|dc.description.abstract||Public art is an attractive feature for public spaces worldwide. From fountains to sculptures, public art colours and influences public spaces. It supports interaction, suggesting meanings and symbolism to people. This study looks at six public spaces within New Zealand, two each in Auckland, Christchurch and Dunedin. The aim of this research is to investigate how public spaces influence and promote people’s interaction with public art. To achieve this aim, the research objectives of this study are to understand: 1) How is public art structured and organised within public spaces? 2) What is people’s interaction with public art in public spaces? 3) What is the connection between public art and urban regeneration? 4) What are the public art policies of Auckland, Christchurch and Dunedin?
To achieve the research objectives, semi-structured interviews and an observational matrix with video recordings were undertaken in each of the six public spaces. An observational matrix was designed by the author of this thesis. The findings from its application indicated that people are more likely to interact with public art based on factors such as the time of day and the weather. The number of people interacting with the public art in each of the public spaces varied depending on the amenities and facilities that the public spaces offered around the public art. Semi-structured interviews were undertaken which provided valuable information on stakeholders’ perspectives on people’s interaction with public art in New Zealand and how the public space can be made successful to support this interaction.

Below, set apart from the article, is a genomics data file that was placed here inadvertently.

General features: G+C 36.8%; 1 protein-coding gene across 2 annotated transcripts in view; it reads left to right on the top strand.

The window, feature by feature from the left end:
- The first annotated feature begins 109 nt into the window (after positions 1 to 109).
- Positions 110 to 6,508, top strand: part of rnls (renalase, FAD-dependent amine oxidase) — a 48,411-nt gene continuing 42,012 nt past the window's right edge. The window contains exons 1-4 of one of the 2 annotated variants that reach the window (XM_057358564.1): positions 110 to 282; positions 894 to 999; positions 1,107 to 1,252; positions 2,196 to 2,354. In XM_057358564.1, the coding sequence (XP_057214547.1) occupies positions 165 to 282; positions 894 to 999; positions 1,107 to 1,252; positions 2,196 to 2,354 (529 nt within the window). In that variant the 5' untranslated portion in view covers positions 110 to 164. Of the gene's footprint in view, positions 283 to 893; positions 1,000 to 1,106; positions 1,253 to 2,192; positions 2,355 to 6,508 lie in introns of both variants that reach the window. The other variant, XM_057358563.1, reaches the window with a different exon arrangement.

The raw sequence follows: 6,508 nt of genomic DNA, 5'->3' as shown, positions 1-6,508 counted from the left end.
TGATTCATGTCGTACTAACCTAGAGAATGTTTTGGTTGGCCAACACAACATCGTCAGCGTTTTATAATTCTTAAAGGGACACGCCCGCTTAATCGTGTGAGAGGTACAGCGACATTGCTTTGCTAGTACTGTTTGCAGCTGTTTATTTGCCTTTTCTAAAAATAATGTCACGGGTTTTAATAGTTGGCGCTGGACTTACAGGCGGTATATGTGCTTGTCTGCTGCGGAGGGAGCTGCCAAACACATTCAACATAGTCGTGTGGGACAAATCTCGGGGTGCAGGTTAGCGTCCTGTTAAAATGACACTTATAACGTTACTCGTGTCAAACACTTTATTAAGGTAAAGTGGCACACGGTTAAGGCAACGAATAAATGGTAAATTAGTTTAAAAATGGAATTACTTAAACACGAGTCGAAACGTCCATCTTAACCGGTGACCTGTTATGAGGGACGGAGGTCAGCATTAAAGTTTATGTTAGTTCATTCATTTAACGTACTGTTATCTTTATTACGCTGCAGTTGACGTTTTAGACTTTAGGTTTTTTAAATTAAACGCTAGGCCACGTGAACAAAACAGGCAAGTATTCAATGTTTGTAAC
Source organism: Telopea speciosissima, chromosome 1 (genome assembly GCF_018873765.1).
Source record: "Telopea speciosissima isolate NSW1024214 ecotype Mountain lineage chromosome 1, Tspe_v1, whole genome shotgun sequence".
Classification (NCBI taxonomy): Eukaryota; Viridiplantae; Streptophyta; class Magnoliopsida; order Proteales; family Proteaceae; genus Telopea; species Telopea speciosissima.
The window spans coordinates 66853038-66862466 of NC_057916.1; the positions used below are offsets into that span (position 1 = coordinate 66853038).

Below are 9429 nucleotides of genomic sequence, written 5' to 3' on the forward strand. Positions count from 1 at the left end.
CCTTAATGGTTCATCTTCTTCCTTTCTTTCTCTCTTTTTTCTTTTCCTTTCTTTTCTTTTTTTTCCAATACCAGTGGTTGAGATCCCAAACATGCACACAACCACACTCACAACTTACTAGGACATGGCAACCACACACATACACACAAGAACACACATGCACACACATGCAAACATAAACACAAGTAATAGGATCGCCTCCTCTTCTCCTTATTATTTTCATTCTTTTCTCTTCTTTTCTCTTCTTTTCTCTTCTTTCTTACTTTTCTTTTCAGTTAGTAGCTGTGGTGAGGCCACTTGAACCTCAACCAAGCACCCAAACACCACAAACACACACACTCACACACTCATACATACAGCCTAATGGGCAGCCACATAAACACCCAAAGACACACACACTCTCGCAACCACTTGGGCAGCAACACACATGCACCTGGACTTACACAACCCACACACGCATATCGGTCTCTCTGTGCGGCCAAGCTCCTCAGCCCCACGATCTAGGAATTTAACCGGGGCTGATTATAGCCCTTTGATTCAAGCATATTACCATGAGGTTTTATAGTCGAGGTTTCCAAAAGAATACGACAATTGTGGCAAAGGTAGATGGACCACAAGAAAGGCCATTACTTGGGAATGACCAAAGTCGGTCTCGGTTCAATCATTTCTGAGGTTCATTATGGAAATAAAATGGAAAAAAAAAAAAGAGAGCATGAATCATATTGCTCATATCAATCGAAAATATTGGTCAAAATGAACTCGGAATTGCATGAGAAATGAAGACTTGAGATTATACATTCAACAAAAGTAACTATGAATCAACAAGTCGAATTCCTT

The study found that for public art to be successful, it is important to have an interactive component in the public realm. The effect that public art has on people can be determined by the public or authorities such as artists and council members who initiate the public art. Some interview participants indicated that if people do not have a public space they can enjoy and feel comfortable in, suggesting conviviality, then it is unlikely that members of the public will find the public space interactive. People’s interaction with public art can create contemplation with deeper meanings, a sense of place where they re-visit the public space and contribute to activity around the public art. People’s interaction with public art significantly contributes to building a public realm on a human scale.||